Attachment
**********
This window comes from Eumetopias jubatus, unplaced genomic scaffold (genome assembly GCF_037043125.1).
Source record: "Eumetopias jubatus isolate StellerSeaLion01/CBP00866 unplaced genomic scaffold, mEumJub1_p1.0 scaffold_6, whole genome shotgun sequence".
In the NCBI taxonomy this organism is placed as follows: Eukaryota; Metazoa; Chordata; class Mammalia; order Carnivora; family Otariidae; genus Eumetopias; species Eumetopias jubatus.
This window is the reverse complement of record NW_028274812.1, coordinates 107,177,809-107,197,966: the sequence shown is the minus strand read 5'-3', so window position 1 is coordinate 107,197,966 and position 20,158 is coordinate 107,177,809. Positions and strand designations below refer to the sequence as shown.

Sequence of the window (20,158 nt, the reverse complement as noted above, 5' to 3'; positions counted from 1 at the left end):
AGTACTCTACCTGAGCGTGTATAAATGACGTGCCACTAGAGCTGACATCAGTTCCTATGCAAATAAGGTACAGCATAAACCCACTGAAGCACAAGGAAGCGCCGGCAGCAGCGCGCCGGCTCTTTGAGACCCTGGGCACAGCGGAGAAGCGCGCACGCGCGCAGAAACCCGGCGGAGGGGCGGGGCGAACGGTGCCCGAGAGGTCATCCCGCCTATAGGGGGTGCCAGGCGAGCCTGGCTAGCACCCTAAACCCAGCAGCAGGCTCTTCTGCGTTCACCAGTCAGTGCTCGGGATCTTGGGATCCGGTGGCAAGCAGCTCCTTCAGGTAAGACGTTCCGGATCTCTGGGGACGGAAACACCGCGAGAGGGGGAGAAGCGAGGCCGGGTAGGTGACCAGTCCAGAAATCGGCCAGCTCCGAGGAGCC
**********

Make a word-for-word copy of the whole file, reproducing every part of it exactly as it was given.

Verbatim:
This window comes from Eumetopias jubatus, unplaced genomic scaffold (genome assembly GCF_037043125.1).
Source record: "Eumetopias jubatus isolate StellerSeaLion01/CBP00866 unplaced genomic scaffold, mEumJub1_p1.0 scaffold_6, whole genome shotgun sequence".
In the NCBI taxonomy this organism is placed as follows: Eukaryota; Metazoa; Chordata; class Mammalia; order Carnivora; family Otariidae; genus Eumetopias; species Eumetopias jubatus.
This window is the reverse complement of record NW_028274812.1, coordinates 107,177,809-107,197,966: the sequence shown is the minus strand read 5'-3', so window position 1 is coordinate 107,197,966 and position 20,158 is coordinate 107,177,809. Positions and strand designations below refer to the sequence as shown.

Sequence of the window (20,158 nt, the reverse complement as noted above, 5' to 3'; positions counted from 1 at the left end):
AGTACTCTACCTGAGCGTGTATAAATGACGTGCCACTAGAGCTGACATCAGTTCCTATGCAAATAAGGTACAGCATAAACCCACTGAAGCACAAGGAAGCGCCGGCAGCAGCGCGCCGGCTCTTTGAGACCCTGGGCACAGCGGAGAAGCGCGCACGCGCGCAGAAACCCGGCGGAGGGGCGGGGCGAACGGTGCCCGAGAGGTCATCCCGCCTATAGGGGGTGCCAGGCGAGCCTGGCTAGCACCCTAAACCCAGCAGCAGGCTCTTCTGCGTTCACCAGTCAGTGCTCGGGATCTTGGGATCCGGTGGCAAGCAGCTCCTTCAGGTAAGACGTTCCGGATCTCTGGGGACGGAAACACCGCGAGAGGGGGAGAAGCGAGGCCGGGTAGGTGACCAGTCCAGAAATCGGCCAGCTCCGAGGAGCC